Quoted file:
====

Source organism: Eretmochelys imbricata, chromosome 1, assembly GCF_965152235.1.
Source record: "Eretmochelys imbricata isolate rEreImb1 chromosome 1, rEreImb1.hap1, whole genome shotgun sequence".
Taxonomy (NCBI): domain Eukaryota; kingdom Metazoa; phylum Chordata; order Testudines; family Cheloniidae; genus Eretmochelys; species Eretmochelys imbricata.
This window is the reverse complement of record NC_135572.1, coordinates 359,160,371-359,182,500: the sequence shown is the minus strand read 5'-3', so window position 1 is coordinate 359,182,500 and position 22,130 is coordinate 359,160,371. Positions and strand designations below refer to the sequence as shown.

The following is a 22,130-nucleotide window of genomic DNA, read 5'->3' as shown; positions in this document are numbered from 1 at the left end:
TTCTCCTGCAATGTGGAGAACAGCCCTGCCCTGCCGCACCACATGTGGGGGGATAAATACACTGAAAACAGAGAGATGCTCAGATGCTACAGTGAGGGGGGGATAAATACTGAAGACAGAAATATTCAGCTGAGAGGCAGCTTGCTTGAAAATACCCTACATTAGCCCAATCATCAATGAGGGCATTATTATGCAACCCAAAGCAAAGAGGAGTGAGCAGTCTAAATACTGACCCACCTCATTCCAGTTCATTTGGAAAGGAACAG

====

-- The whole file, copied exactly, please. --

Source organism: Eretmochelys imbricata, chromosome 1, assembly GCF_965152235.1.
Source record: "Eretmochelys imbricata isolate rEreImb1 chromosome 1, rEreImb1.hap1, whole genome shotgun sequence".
Taxonomy (NCBI): domain Eukaryota; kingdom Metazoa; phylum Chordata; order Testudines; family Cheloniidae; genus Eretmochelys; species Eretmochelys imbricata.
This window is the reverse complement of record NC_135572.1, coordinates 359,160,371-359,182,500: the sequence shown is the minus strand read 5'-3', so window position 1 is coordinate 359,182,500 and position 22,130 is coordinate 359,160,371. Positions and strand designations below refer to the sequence as shown.

The following is a 22,130-nucleotide window of genomic DNA, read 5'->3' as shown; positions in this document are numbered from 1 at the left end:
TTCTCCTGCAATGTGGAGAACAGCCCTGCCCTGCCGCACCACATGTGGGGGGATAAATACACTGAAAACAGAGAGATGCTCAGATGCTACAGTGAGGGGGGGATAAATACTGAAGACAGAAATATTCAGCTGAGAGGCAGCTTGCTTGAAAATACCCTACATTAGCCCAATCATCAATGAGGGCATTATTATGCAACCCAAAGCAAAGAGGAGTGAGCAGTCTAAATACTGACCCACCTCATTCCAGTTCATTTGGAAAGGAACAG